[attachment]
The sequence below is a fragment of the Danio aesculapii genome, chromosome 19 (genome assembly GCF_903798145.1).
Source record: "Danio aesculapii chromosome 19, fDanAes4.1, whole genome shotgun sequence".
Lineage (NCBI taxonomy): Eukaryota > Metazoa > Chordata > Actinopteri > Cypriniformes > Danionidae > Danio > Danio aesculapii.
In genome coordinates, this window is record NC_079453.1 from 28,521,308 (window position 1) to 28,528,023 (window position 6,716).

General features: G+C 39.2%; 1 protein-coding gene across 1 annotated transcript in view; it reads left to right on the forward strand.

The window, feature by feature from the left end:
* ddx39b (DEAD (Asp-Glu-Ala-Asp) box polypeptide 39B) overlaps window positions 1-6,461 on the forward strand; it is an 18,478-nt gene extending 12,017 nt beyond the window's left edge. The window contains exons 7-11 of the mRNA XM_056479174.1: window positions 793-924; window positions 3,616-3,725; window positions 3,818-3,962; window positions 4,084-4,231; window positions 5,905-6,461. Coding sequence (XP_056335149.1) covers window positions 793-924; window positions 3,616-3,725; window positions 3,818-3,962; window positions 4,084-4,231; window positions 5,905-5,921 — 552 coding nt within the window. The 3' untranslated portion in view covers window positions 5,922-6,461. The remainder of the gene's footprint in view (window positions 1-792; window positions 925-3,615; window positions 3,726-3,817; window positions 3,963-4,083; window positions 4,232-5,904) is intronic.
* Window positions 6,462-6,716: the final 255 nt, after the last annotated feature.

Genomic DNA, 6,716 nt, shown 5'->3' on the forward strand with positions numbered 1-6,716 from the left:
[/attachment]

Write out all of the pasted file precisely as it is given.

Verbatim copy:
The sequence below is a fragment of the Danio aesculapii genome, chromosome 19 (genome assembly GCF_903798145.1).
Source record: "Danio aesculapii chromosome 19, fDanAes4.1, whole genome shotgun sequence".
Lineage (NCBI taxonomy): Eukaryota > Metazoa > Chordata > Actinopteri > Cypriniformes > Danionidae > Danio > Danio aesculapii.
In genome coordinates, this window is record NC_079453.1 from 28,521,308 (window position 1) to 28,528,023 (window position 6,716).

General features: G+C 39.2%; 1 protein-coding gene across 1 annotated transcript in view; it reads left to right on the forward strand.

The window, feature by feature from the left end:
* ddx39b (DEAD (Asp-Glu-Ala-Asp) box polypeptide 39B) overlaps window positions 1-6,461 on the forward strand; it is an 18,478-nt gene extending 12,017 nt beyond the window's left edge. The window contains exons 7-11 of the mRNA XM_056479174.1: window positions 793-924; window positions 3,616-3,725; window positions 3,818-3,962; window positions 4,084-4,231; window positions 5,905-6,461. Coding sequence (XP_056335149.1) covers window positions 793-924; window positions 3,616-3,725; window positions 3,818-3,962; window positions 4,084-4,231; window positions 5,905-5,921 — 552 coding nt within the window. The 3' untranslated portion in view covers window positions 5,922-6,461. The remainder of the gene's footprint in view (window positions 1-792; window positions 925-3,615; window positions 3,726-3,817; window positions 3,963-4,083; window positions 4,232-5,904) is intronic.
* Window positions 6,462-6,716: the final 255 nt, after the last annotated feature.

Genomic DNA, 6,716 nt, shown 5'->3' on the forward strand with positions numbered 1-6,716 from the left: